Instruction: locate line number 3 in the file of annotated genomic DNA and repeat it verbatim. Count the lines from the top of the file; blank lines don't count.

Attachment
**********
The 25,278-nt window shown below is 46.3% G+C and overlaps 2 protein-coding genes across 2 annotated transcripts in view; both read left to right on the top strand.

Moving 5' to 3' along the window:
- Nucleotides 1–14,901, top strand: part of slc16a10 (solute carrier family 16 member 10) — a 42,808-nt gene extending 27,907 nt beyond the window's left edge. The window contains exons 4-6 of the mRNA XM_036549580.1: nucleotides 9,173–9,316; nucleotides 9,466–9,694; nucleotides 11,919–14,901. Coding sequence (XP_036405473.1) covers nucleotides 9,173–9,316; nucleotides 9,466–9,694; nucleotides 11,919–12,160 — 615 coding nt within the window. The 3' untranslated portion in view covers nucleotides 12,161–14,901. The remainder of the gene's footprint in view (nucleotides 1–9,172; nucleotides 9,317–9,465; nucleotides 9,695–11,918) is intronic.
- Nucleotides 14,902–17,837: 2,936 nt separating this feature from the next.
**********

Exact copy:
- Nucleotides 1–14,901, top strand: part of slc16a10 (solute carrier family 16 member 10) — a 42,808-nt gene extending 27,907 nt beyond the window's left edge. The window contains exons 4-6 of the mRNA XM_036549580.1: nucleotides 9,173–9,316; nucleotides 9,466–9,694; nucleotides 11,919–14,901. Coding sequence (XP_036405473.1) covers nucleotides 9,173–9,316; nucleotides 9,466–9,694; nucleotides 11,919–12,160 — 615 coding nt within the window. The 3' untranslated portion in view covers nucleotides 12,161–14,901. The remainder of the gene's footprint in view (nucleotides 1–9,172; nucleotides 9,317–9,465; nucleotides 9,695–11,918) is intronic.